I wonder if Drake even realizes how much I loved him? Now, I wait for blessed relief and peace to take away my hurt and pain. I’m so tired. Tired of loving the wrong men. Tired of giving my all, coming up empty, and getting absolutely nothing back in return. Good sex isn’t the end all to everything. Drake taught me that lesson.
Two, one. . . It won’t be long now. I faintly smile and lay back against my down pillow.
I welcome peace. In my mind, I start silently repeating Psalms 23. I shall walk through the valley of death; I shall fear no evil, for thou art with me. I’m so sleepy. I can barely keep my eyes open. I can feel myself giving in to the fog that slowly invades my mind. Maybe if I close my eyes for a few moments. Yeah, just rest them for a few minutes without seeing Drake’s face behind my heavy eyelids.
Suddenly, I feel lightheaded, like I’m floating on a big, fluffy white cloud, bouncing up and down, giddy with not a care in the world. This is a different sensation that I literally reach out my right hand to embrace and never let go of. Not a care in the world. Nothing matters but blessed, uneventful sleep. I close my tired, weary eyes as the countdown ends. Fade to black.
(continues in the book)
© 2010 All rights reserved. Book Excerpt Reprinted by Permission of Electa Rome Parks, author. Do not reproduce, copy or use without the author’s written permission. Copyright infringement is a serious offense. This excerpt is used for promotional purposes only. Share a link to this page or the author’s website if you really like this sample from True Confessions.
About the Author
Electa Rome Parks lives outside Atlanta, Georgia and is the best-selling author of six acclaimed novels, The Ties That Bind, Loose Ends, Almost Doesn’t Count, Ladies’ Night Out, These Are My Confessions (anthology) and Diary of a Stalker. Dubbed a “book club favorite,” avid readers have embraced Electa’s true to life characters that tackle prevalent and heavy hitting issues that take them on an emotional roller coaster.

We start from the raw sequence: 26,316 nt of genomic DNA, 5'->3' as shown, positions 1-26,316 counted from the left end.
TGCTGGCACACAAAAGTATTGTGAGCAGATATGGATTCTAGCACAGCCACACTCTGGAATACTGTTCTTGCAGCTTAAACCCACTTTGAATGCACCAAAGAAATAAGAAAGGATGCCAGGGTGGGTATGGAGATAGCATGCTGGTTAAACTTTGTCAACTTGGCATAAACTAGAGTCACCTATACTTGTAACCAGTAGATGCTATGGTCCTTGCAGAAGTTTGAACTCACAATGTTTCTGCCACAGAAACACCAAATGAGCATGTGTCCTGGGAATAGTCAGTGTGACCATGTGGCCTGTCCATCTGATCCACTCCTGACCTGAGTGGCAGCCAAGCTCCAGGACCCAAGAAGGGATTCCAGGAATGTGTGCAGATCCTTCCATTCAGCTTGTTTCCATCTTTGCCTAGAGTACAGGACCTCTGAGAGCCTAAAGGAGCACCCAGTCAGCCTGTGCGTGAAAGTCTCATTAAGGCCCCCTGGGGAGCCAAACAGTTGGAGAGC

The self-proclaimed Queen of Real, Electa has been a frequent guest on radio shows, nominated for many industry awards and interviewed by numerous newspapers and national magazines. Electa is currently following her passion and working on her next novel and first screenplay.
BPM: Tell us a little about your passion for reading and your position in the bookclub.
My name is Sharon Richardson-Lucas and I am the founder and Chairperson of the Reading Divas Book Club. Though we have structure, we’ve never felt a need to elect officers but rather to draw on the individual strengths displayed by the club members.
I am a wife, mother, grandmother and a Reading Diva! I recently retired after 20 years as a District Sales Manager with Avon Products, Inc. I have read all of my life – I come from a family of readers. I do not remember a time when I didn’t read – going back to when I had to hide “True Confessions” under the covers and read after I was supposed to be asleep.
BPM: What was your first meeting like? How was it organized and structured?
After thinking about it for some time, in July 1998, I invited a group of friends to my home to review the book, “The Good Negress” by A. J. Verdelle. It wasn’t the most exciting read, but it did allow me to share my vision of a book club with the attendees and thus was born “The Reading Divas”. After more than 12 years, our basic structure remains the same: We are a group of African American women who meet monthly to review a book, share ideas, and exchange stories. Thus, we have formed a “sisterhood” of book lovers!